Living with daily pain is incredibly physically draining and emotionally stressful. According to Mental Health America (MHA), stress changes the levels of certain hormones within the brain and nervous system, affecting your mood, thoughts, and behaviors. Chronic pain disrupts the body’s balance of these hormones, contributing to even higher levels of stress, which can then worsen the effects of chronic pain—a bivariant phenomenon dubbed by some researchers as “two sides of the same coin.”

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Depression and anxiety

The hormone imbalances associated with stress and chronic pain are also linked with other mental health issues like major depression and anxiety disorders, research shows.

Social isolation 

People with chronic pain may withdraw from social activities due to their discomfort, which can result in feelings of loneliness and social isolation. Research shows people with chronic pain are more vulnerable to social isolation, which can exacerbate physical and mental health symptoms.


Feeling limited by pain can lead to a decrease in self-esteem and self-worth. Some people (especially young people) living with chronic pain might find it difficult to maintain relationships or carry out daily activities, which can lead to low self-esteem, research shows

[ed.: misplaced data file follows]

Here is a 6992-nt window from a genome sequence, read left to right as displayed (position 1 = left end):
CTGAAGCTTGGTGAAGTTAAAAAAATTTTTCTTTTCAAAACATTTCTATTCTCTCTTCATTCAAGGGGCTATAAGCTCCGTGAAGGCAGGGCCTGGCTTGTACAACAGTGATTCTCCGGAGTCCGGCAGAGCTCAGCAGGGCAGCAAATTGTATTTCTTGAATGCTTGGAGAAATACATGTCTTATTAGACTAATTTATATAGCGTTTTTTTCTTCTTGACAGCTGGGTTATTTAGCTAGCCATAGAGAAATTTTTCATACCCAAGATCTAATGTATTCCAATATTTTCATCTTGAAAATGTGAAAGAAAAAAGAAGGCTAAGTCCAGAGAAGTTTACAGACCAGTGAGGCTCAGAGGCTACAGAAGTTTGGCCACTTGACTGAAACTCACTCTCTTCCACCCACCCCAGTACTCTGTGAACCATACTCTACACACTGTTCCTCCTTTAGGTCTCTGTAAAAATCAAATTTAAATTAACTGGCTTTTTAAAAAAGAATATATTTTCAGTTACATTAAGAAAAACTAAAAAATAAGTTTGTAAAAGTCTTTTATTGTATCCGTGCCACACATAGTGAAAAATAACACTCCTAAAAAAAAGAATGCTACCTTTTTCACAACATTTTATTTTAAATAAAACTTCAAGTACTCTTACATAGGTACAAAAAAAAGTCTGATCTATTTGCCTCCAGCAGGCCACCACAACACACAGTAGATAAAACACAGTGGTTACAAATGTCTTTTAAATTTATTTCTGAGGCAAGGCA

Sleep and mood disturbances 

Chronic pain can interfere with sleep, causing sleep disturbances, insomnia, and fatigue. These kinds of sleep disturbances can in turn worsen mood and mental health problems, as sleep is linked with mental health. 

5 tips on coping with chronic pain

If you or a loved one are living with chronic pain, help is available. The first place to start is healthcare professionals. Mental health treatment and physical health appointments with a primary care team are essential for finding a holistic treatment plan. Beyond that, there are many strategies and pain management interventions that can be taken to improve the quality of life for anyone with chronic pain. Here are five tips for coping with chronic pain: